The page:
Free from pain in his shoulder and the pressure of pitching in front of friends, Dobson seemed to overcome his problems with concentration and began pitching deep into ballgames. In May he pitched three of the most dominant yet frustrating games of his career. On May 10 he pitched a complete game against the Chicago White Sox, striking out 11, then had his two longest career outings within a ten-day period to end the month. He tossed an 11-inning complete game against the Cleveland Indians and a 12-inning complete game with a career-high 13 strikeouts against the California Angels. But he lost each game as the weak-hitting A’s scored just one run total while the big right-hander surrendered two, one, and three runs respectively in those games.
In the 1968 “Year of the Pitcher” when the AL posted a collective 2.98 ERA and teams scored just 3.41 runs a game, Dobson lost an inordinate number of close games. The A’s scored three runs or less and a total of just 18 runs in 12 of his 14 losses. Nonetheless, the team’s big-five pitching rotation (Dobson, Hunter, Nash, Krausse, and Odom) combined to start 157 games and logged more than 1,100 innings to lead the A’s to their first winning season since 1952. “We all had friendly competition, and weren’t envious and back-stabbing,” recalled Dobson. “We ran around together after games, too. Hunter and I lived with our wives in the same apartment house.” In his last start of the season, Dobson broke his ankle when he collided with first baseman Rich Reese of the Minnesota Twins while trying to beat out a bunt. He concluded the season with 12 wins and a career-best 3.00 ERA.
In 1968 Dobson broke a longstanding tradition by becoming the first white player in major-league history to room with an African American on the road. According to Dobson, it happened as a result of a different roommate and a bad outing. “Reggie [Jackson] would always come to me in spring training and ask if I wanted to be his roommate, but I was rooming with [Jim] Gosger at the time,” said Dobson, explaining that Jackson was the 25th man on the team and had a single room. “After a late, knuckleball flight to Baltimore, we didn’t get to the hotel until about 3 or 4 a.m. And I am supposed to pitch the first game of a doubleheader later that day (August 26) at 1. Well, I was woken up at 7:30 by my roommate who had a woman in his bed. I couldn’t sleep after that, got dressed, and went to the park. I got shelled that day, gave up seven runs in the first inning. I went to Reggie and asked if he was ready to room together and he said ‘sure.’ I didn’t say anything. I just got my suitcase and moved.”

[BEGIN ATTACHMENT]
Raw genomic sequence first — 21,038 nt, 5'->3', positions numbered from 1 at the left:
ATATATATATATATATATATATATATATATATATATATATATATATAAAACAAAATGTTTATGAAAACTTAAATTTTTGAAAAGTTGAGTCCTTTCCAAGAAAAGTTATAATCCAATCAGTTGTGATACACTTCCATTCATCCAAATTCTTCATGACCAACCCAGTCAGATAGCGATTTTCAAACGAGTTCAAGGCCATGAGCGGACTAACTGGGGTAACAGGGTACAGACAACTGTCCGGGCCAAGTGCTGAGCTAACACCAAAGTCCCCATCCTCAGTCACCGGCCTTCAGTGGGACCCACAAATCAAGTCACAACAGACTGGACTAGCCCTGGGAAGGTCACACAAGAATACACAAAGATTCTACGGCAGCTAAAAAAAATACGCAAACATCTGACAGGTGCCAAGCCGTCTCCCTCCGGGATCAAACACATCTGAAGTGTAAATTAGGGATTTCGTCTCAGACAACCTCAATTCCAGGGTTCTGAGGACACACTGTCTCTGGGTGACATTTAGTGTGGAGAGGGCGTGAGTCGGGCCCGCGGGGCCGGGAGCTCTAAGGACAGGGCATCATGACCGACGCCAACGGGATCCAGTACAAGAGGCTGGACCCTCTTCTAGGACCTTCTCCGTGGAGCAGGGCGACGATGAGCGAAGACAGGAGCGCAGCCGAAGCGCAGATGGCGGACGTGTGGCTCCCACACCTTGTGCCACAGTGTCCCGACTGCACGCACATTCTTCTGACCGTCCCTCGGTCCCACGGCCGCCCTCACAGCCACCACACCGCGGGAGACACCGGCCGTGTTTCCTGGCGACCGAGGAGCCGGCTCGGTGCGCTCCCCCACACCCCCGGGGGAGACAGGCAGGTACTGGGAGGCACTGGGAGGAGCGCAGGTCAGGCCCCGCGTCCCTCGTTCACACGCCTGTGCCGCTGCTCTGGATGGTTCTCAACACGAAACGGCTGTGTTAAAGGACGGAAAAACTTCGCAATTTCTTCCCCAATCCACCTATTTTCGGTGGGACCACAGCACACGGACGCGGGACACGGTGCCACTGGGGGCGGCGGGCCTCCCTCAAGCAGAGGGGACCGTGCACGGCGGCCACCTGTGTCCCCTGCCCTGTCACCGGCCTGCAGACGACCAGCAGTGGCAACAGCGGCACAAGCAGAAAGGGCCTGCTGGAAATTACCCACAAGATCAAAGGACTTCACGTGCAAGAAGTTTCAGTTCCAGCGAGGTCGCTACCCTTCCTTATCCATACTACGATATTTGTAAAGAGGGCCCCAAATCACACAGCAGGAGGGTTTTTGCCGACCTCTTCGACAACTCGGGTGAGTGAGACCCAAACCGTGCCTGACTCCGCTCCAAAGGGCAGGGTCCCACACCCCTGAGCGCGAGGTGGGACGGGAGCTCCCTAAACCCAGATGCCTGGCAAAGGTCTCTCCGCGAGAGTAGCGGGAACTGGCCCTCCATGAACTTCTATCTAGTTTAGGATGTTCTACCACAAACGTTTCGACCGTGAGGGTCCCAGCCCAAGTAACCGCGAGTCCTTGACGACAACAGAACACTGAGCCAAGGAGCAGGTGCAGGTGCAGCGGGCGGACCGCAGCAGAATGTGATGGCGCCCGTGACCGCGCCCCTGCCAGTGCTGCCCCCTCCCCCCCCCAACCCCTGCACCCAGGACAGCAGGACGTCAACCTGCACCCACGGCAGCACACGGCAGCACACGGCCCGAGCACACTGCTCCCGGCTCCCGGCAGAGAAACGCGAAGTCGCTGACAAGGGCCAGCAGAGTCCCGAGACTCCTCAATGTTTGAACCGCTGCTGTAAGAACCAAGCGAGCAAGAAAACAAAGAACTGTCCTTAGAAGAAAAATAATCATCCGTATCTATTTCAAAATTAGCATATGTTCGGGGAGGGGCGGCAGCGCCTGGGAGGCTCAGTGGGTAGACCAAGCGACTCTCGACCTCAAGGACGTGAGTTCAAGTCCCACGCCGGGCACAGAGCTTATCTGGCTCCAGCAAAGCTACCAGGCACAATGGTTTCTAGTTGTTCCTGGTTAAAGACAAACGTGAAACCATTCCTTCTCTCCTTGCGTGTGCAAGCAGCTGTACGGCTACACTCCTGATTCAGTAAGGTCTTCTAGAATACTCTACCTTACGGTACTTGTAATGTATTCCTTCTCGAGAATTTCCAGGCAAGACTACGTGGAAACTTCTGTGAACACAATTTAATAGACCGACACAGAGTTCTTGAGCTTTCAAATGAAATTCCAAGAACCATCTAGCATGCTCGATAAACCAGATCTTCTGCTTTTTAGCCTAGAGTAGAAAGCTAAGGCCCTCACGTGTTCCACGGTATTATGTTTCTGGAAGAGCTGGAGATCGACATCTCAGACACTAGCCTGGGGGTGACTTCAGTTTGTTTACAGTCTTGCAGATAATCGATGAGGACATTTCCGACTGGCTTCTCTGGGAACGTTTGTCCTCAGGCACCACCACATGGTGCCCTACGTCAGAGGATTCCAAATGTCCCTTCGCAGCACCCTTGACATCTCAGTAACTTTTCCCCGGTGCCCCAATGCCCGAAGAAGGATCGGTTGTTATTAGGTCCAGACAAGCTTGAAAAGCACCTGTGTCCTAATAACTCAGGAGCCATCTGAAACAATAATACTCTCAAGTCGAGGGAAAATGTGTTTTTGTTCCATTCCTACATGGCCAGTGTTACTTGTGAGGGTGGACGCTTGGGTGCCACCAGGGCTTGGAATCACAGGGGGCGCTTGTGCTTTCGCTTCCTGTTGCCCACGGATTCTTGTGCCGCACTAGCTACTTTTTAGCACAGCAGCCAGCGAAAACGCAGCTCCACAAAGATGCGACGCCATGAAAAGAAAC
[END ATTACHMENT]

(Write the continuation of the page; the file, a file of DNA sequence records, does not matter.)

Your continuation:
Dobson was a fiercely independent player, kept his own counsel, and never connected baseball talent to race and politics. Nor was he afraid of any backlash from teammates for a decision that was bound to have repercussions around the league. “The coaching staff didn’t say much about us rooming together,” said Dobson, but he added without mentioning names, “A few players asked ‘Why do you want to room with that nigger?’ That surprised me, but Reggie was becoming a star so there wasn’t much anyone could say or do about the situation.” They roomed for more than two years and developed a mutual respect.
In what seemed like an annual tradition, Dobson reported to spring training with questions about his health. Not only did he wear a brace on his right ankle that limited his flexibility, he had to get used to the new, lowered mound that Major League Baseball hoped would generate more offense. Dobson relied on his fastball (thrown from a three-quarters delivery), and a big overhand curve for his success. His concern about the effects of the mound seemed confirmed by his poor start (1-3 with a 6.41 ERA) to the season.
“I go out there and I’m King Kong mentally,” he told The Sporting News. “I grimace so hard you can see my veins sticking out of my neck.4 Throughout his playing career, his managers implored him to relax on the mound and throw the ball instead of trying to pinpoint it, which led to occasional bouts of wildness and a tendency to give up the gopher ball. But Dobson adjusted to the new mound and reeled off the most commanding stretch of his career thus far. In a span of 11 starts in May and June, he won eight of ten decisions, averaged a shade over eight innings per start and sported a 2.21 ERA while the A’s battled the Minnesota Twins for first place in the AL West. Though Oakland fell off the pace in the second half of the season to finish in second place, Dobson enjoyed a breakout season and his first winning campaign. He tied for the team-high in wins (15) and starts (35), and paced the team with 11 complete games.
Dobson loved baseball, taking the mound, the competition with the batters, the suspense, and daily battles. And he had a reputation as a hard-working, committed, hustling player. But he revealed to the author another, more vulnerable side. “My problem in baseball was the lifestyle,” he said. “I wasn’t ready for it. I drank too much and became an alcoholic.” Dobson suggested that baseball was a haven for alcoholics and drinking was tolerated if not encouraged. Players drank in the clubhouse, on the road, in the hotel, with teammates, and the list goes on. Alcohol abuse was an open secret that teams ignored as long as players performed. “A member of the coaching staff once told me to stop drinking so much,” said Dobson. “But he was always drunk so it was hard to take the advice of someone like that.” With brutal honesty, Dobson admitted that drinking affected his career, “It wasn’t the alcohol; it was the alcoholism that kicked my ass.”